I am not a prayerful person. But I recall praying in mid-2010, Please God, don’t let anything bad happen to us. This is my superstitious Hungarian side, that you are punished if you are too happy. When my late-night fears circled, my first thought was for my children. My husband was indestructible. He would always be there to pick up the pieces.
The distant war reaches out for Richard even during dinner. His phone rings and he leaves the table to talk. His soufflé—the restaurant’s specialty—is cold and flat when he returns. His phone rings again and he answers again. This time I scold him. “You are being rude.” He glowers at me and squeezes my hand hard. “You have no idea what’s going on,” he answers. “There is always something going on,” I protest. The ambassador notes Richard’s grip and shoots his wife a look. My husband catches himself. “Try this.” He offers me a forkful of his freshly remade cheese soufflé. A peace offering. I shake my head. “Oh please, it’s so good,” he coaxes me. I relent and he does not answer the next call.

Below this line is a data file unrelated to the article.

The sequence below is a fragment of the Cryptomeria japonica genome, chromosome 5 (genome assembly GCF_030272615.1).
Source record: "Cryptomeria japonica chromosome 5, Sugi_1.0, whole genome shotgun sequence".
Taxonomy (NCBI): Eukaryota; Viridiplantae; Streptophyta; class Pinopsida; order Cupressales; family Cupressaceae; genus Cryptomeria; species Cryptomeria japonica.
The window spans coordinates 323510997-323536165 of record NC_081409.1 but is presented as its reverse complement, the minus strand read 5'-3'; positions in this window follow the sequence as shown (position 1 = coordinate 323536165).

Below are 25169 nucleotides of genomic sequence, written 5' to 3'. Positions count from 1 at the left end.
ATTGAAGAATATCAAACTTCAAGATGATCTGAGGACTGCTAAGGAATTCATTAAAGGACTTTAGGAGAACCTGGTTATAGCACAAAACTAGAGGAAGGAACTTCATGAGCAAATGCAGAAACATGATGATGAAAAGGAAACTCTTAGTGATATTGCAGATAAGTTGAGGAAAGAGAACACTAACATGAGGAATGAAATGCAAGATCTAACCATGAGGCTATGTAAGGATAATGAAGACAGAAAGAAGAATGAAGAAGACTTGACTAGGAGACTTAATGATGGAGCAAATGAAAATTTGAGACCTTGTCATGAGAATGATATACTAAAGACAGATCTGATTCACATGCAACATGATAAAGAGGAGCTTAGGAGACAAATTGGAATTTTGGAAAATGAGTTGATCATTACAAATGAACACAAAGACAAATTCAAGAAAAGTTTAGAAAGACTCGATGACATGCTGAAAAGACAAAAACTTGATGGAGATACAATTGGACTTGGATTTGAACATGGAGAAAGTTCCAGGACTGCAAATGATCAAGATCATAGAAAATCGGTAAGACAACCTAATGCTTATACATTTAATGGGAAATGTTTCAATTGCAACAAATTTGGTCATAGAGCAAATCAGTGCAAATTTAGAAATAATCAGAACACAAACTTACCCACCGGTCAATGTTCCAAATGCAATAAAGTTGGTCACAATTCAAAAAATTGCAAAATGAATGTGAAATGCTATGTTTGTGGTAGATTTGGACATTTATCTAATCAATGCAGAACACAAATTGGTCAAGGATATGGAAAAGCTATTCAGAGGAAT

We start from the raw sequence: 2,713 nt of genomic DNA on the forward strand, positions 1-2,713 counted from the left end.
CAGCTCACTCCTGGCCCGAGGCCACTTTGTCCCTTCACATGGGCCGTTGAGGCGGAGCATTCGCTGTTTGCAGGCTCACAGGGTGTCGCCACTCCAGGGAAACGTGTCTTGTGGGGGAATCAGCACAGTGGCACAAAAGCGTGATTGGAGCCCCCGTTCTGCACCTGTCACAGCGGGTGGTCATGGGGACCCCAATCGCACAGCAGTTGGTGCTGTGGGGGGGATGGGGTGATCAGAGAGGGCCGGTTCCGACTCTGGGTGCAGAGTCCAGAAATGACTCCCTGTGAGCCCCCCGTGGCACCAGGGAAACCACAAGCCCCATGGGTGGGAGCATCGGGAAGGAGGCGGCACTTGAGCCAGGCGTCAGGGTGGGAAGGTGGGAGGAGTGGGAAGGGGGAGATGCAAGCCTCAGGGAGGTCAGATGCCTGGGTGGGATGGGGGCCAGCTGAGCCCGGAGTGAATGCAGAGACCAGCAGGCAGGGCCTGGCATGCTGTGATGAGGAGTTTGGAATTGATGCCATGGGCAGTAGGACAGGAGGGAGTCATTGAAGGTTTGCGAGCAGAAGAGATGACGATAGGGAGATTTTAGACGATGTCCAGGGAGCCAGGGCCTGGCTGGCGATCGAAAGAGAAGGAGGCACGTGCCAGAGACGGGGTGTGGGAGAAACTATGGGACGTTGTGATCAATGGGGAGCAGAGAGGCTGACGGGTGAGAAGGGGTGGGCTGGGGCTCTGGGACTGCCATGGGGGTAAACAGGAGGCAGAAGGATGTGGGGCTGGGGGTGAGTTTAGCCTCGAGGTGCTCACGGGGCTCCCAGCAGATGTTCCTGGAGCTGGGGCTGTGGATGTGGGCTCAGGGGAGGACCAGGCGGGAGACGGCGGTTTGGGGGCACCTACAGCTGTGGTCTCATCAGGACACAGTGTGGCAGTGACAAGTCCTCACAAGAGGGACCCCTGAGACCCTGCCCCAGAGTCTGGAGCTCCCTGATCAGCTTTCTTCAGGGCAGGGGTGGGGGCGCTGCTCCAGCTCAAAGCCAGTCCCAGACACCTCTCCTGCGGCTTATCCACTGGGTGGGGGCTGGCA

Walking home from the rue de Sèvres, we stop in front of the beautiful Romanesque church of St.-Germain-des-Prés, which anchors this neighborhood. But his phone rings again and I am left to remember alone when I first learned about Romanesque churches from Richard, seventeen years ago, when we fell in love in this city.
• • •
I get up early the next morning. He appears a few hours later, looking sheepish and like an unkempt boy. “You are so disciplined,” he says, finding me with my nose in a book, taking notes. “I have to be,” I answer. “I am not as quick as you. Come,” I say, patting the couch where I am sprawled. “Let’s read together.” Richard has two books in his briefcase, which have traveled back and forth to Afghanistan with him for months: Rudyard Kipling’s Kim and John le Carré’s Our Kind of Traitor. “No, I’m going to buy you a new outfit for your book party,” he announces.